A long as it is not a field from a related table, you can enter a lone = operator in the field to find all records where this field is empty.
For some scripted find examples--including the use of = to find records with empty fields, see this thread: Scripted Find Examples
Hi. As mentioned above this is a checkbox. How would one enter an operator into the checkbox? If I click the field in find mode it simply checks/unchecks the box.
With it checked I can find checked records. With it unchecked it finds all records.
very simplest way is to set the Matching Records button to 'Omit' when performing the find
Start a search, select the checkbox you don't want, then select omit to exclude records that have that checkbox
- this is also easily scriptable by negating the criteria, either in the Enter Find Mode step or as a Set Field step
Hmm... Interesting idea, but that didn't work as intended.
Let me explain. There are two types of Customers: (1) Ones who need to provide the info and (2) Ones who don't need to provide the info.
The checkbox indicates who has provided the info.
So if I do a search for Customers who have provided the info that's ok, because only Customers who need to provide the info would have.
But if I do a search and omit the checkbox, then all Customers records of those who have not provided the info are returned in the found set - whether they need to provide the info or not.
In other words, if I set omit it sets omit for both fields: the checkbox and also the field that shows whether the customer needs to provide the info or not. It doesn't look like I can set omit for one and include for the other. Or is there? It seems that when I press include or omit it toggles the setting for all the fields I've selected.
Maybe a two-step search is needed? (1) Find all the Customers who need to provide the info and then (2) a second, narrowing search where I omit just the checkbox. Is a search following a search to winnow the search possible?
The two-step approach I mentioned above works, thanks to your hint about the omit.
After Find 1, then ender FInd mode again, choose Requests > Constrain Found Set, choose the checkbox and omit and search again. The set I'm looking for is found.
However, it doesn't look like the contrained found set can be saved as a find, can it?
Yes, but you'll need to do some scripting - AND searches typically involve 2 or more consecutive Set Field steps, whereas OR searches need 'New Record/Request' between the Set Field steps....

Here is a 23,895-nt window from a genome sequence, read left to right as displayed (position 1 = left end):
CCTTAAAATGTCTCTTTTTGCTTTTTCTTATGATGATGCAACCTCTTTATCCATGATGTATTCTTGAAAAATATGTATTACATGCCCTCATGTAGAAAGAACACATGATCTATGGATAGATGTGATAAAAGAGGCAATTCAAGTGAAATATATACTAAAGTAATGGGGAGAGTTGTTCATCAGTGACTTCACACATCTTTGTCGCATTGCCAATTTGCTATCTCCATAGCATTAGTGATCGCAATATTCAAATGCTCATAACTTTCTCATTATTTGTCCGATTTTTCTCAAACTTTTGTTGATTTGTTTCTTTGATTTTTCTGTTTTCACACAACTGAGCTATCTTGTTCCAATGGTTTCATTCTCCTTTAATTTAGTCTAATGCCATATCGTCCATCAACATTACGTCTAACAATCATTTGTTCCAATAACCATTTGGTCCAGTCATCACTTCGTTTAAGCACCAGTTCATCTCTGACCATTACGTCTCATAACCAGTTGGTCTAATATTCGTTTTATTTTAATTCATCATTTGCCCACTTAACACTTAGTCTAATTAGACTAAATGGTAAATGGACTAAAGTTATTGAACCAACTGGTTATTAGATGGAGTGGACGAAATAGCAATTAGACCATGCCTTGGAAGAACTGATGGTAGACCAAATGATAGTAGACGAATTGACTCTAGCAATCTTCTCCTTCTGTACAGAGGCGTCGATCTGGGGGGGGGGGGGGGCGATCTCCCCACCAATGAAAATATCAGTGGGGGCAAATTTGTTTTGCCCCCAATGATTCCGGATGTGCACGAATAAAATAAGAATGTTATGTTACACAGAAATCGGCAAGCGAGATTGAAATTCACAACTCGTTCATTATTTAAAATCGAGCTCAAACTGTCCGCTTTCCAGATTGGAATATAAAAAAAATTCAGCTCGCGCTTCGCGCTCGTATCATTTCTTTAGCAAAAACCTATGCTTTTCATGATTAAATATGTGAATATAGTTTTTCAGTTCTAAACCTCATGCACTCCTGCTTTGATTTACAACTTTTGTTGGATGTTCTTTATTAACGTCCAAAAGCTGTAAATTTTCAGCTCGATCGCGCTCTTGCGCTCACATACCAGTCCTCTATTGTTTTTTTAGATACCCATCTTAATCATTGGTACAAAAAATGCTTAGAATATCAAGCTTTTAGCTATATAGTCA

/para (for whatever reason, carriage returns have no effect when I post to this forum)
also have a look at Specify Find Requests in the Enter Find Mode script step, and Constrain Found Set - I suggest a bit of trial and error to see what works best for you ...
sorry - my post went out before I'd read your last...
no you can't script to save found sets - unless it's a new feature in FMP12, but of course you can display/print/export that set
Yes, that's what I've been doing with certain found sets - exporting to Excel, usually to pass on the information to somebody else. This is nicely powerful - I would find it hard to get that kind of export out of Excel itself. I'd find myself creating extra spreadsheets and whatnot. FMP is definitely a time saver.
Having the ability save a constrained search would be handy though! :)
One option for making this more easily repeatable is to script the process of performing the find and exporting the data.
One way to manually search a check box field using the lone = operator is to place a copy of this field on your layout formatted as an edit box and put your = sign in there.
Yes, that looks like it would work.
By the by, the * and @ operators work in unexpected ways.
@ is supposed to match any one character. So I thought it would find all non-empty fields. However, it only returned two of the records where there was content in the field.
* is supposed to match 0 or more characters, which sounds like it matches everything, if you think about it, but it in fact matches just non-empty fields.
I'm not sure what @ is finding.
Say you had
will find the fist three, but not the fourth.
Ps. this little gem often trips people up when they are searching for email addresses due the the @ symbol that is part of the address. To get a character such as @ to be used as a character and not a wild card operator, enclose it in quotes.